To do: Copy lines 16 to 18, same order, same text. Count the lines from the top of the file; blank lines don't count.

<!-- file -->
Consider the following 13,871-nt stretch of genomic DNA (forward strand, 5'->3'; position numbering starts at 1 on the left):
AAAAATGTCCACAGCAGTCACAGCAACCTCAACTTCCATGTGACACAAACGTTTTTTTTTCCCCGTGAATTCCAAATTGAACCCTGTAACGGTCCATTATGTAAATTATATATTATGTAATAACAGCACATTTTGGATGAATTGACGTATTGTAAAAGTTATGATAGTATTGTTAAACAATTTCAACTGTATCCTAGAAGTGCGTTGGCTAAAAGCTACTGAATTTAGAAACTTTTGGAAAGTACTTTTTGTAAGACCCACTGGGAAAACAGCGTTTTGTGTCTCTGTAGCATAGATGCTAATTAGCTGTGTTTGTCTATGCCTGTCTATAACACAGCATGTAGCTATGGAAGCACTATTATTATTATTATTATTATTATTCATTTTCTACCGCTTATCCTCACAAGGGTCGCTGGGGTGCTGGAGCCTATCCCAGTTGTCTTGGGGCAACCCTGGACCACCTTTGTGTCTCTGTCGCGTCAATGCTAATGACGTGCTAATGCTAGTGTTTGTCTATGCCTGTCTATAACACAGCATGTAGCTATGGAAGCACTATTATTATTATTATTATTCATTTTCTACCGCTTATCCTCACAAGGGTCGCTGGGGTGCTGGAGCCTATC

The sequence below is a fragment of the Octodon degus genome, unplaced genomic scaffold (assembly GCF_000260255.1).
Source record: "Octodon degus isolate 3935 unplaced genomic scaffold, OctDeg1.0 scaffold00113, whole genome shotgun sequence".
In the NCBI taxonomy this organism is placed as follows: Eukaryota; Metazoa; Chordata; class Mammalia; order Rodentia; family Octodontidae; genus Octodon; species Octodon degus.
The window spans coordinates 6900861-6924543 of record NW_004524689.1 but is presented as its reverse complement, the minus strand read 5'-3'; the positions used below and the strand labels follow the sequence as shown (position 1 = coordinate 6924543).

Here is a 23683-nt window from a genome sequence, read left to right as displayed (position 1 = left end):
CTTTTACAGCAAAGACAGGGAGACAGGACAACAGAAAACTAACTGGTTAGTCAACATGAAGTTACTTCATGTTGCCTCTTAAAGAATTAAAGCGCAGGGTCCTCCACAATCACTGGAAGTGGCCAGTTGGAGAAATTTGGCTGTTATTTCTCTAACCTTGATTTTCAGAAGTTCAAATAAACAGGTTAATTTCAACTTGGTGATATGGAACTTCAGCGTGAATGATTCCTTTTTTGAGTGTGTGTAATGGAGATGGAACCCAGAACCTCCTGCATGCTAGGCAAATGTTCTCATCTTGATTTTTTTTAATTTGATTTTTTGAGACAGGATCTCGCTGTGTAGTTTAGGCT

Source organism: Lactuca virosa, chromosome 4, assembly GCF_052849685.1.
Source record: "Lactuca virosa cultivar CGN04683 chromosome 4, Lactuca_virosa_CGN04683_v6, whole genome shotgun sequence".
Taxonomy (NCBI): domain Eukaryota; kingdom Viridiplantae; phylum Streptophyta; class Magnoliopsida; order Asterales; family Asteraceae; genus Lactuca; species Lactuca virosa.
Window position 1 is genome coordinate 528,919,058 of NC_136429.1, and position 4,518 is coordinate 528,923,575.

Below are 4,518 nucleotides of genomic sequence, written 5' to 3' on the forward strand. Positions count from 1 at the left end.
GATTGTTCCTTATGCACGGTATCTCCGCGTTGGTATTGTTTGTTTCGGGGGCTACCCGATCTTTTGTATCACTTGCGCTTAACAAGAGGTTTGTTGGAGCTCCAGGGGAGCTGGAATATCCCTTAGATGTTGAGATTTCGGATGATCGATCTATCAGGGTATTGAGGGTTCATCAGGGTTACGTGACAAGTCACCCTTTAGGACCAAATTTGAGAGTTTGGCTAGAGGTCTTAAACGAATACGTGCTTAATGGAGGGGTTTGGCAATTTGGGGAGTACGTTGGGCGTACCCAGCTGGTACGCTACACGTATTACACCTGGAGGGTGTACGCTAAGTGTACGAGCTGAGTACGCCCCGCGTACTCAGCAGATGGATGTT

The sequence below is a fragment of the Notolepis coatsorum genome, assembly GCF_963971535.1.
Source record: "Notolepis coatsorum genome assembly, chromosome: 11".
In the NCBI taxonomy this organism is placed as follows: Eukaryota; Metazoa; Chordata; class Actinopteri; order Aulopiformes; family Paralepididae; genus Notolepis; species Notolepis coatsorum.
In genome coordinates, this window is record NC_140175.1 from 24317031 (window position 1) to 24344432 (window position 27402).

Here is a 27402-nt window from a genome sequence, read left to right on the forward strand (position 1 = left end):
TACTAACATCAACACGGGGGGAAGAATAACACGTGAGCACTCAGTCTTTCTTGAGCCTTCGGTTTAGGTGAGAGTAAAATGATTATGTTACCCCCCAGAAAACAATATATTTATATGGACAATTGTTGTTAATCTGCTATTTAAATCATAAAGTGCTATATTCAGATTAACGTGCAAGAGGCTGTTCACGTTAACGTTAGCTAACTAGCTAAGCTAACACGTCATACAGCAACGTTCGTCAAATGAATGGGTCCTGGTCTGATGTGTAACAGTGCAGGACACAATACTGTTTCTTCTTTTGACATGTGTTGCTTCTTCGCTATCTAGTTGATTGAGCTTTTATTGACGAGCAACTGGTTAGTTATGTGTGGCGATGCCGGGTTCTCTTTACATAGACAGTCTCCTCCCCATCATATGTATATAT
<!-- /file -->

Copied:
Source record: "Notolepis coatsorum genome assembly, chromosome: 11".
In the NCBI taxonomy this organism is placed as follows: Eukaryota; Metazoa; Chordata; class Actinopteri; order Aulopiformes; family Paralepididae; genus Notolepis; species Notolepis coatsorum.
In genome coordinates, this window is record NC_140175.1 from 24317031 (window position 1) to 24344432 (window position 27402).